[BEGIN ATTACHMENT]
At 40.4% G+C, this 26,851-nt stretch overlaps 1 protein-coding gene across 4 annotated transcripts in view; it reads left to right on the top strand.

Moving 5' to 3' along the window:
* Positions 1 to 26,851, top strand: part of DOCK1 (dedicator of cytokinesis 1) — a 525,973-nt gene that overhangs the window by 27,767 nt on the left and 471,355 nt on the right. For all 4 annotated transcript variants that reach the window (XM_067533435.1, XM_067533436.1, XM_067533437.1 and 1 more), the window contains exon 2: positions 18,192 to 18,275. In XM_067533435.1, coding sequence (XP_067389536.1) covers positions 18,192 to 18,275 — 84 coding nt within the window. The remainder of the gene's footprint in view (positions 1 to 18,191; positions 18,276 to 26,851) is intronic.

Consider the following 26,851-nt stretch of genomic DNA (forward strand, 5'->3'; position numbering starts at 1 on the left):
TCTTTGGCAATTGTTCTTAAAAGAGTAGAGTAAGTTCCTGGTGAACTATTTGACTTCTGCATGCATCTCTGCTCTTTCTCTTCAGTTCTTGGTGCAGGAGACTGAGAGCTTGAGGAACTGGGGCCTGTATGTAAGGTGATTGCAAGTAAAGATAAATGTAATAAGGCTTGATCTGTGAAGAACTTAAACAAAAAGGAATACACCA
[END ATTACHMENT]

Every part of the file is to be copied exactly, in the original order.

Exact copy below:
At 40.4% G+C, this 26,851-nt stretch overlaps 1 protein-coding gene across 4 annotated transcripts in view; it reads left to right on the top strand.

Moving 5' to 3' along the window:
* Positions 1 to 26,851, top strand: part of DOCK1 (dedicator of cytokinesis 1) — a 525,973-nt gene that overhangs the window by 27,767 nt on the left and 471,355 nt on the right. For all 4 annotated transcript variants that reach the window (XM_067533435.1, XM_067533436.1, XM_067533437.1 and 1 more), the window contains exon 2: positions 18,192 to 18,275. In XM_067533435.1, coding sequence (XP_067389536.1) covers positions 18,192 to 18,275 — 84 coding nt within the window. The remainder of the gene's footprint in view (positions 1 to 18,191; positions 18,276 to 26,851) is intronic.

Consider the following 26,851-nt stretch of genomic DNA (forward strand, 5'->3'; position numbering starts at 1 on the left):
TCTTTGGCAATTGTTCTTAAAAGAGTAGAGTAAGTTCCTGGTGAACTATTTGACTTCTGCATGCATCTCTGCTCTTTCTCTTCAGTTCTTGGTGCAGGAGACTGAGAGCTTGAGGAACTGGGGCCTGTATGTAAGGTGATTGCAAGTAAAGATAAATGTAATAAGGCTTGATCTGTGAAGAACTTAAACAAAAAGGAATACACCA